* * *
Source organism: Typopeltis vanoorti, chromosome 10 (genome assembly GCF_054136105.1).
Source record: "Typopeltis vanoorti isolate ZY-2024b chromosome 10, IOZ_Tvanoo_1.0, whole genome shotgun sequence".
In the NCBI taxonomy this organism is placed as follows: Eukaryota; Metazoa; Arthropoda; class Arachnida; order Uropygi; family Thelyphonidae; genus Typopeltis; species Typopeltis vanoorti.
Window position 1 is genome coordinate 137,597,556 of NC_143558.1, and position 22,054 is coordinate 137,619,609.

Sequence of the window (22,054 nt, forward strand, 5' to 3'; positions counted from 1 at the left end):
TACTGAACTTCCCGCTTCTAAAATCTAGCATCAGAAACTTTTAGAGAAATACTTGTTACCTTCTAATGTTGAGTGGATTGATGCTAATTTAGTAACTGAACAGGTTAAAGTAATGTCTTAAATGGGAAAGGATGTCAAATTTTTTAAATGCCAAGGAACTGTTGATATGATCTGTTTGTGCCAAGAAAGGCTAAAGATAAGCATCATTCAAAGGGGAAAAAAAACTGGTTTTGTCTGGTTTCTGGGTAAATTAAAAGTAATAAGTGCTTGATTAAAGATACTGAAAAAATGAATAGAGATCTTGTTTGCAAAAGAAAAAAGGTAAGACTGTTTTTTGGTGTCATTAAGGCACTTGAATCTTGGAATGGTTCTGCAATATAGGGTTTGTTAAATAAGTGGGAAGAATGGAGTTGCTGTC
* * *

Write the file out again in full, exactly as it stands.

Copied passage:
Source organism: Typopeltis vanoorti, chromosome 10 (genome assembly GCF_054136105.1).
Source record: "Typopeltis vanoorti isolate ZY-2024b chromosome 10, IOZ_Tvanoo_1.0, whole genome shotgun sequence".
In the NCBI taxonomy this organism is placed as follows: Eukaryota; Metazoa; Arthropoda; class Arachnida; order Uropygi; family Thelyphonidae; genus Typopeltis; species Typopeltis vanoorti.
Window position 1 is genome coordinate 137,597,556 of NC_143558.1, and position 22,054 is coordinate 137,619,609.

Sequence of the window (22,054 nt, forward strand, 5' to 3'; positions counted from 1 at the left end):
TACTGAACTTCCCGCTTCTAAAATCTAGCATCAGAAACTTTTAGAGAAATACTTGTTACCTTCTAATGTTGAGTGGATTGATGCTAATTTAGTAACTGAACAGGTTAAAGTAATGTCTTAAATGGGAAAGGATGTCAAATTTTTTAAATGCCAAGGAACTGTTGATATGATCTGTTTGTGCCAAGAAAGGCTAAAGATAAGCATCATTCAAAGGGGAAAAAAAACTGGTTTTGTCTGGTTTCTGGGTAAATTAAAAGTAATAAGTGCTTGATTAAAGATACTGAAAAAATGAATAGAGATCTTGTTTGCAAAAGAAAAAAGGTAAGACTGTTTTTTGGTGTCATTAAGGCACTTGAATCTTGGAATGGTTCTGCAATATAGGGTTTGTTAAATAAGTGGGAAGAATGGAGTTGCTGTC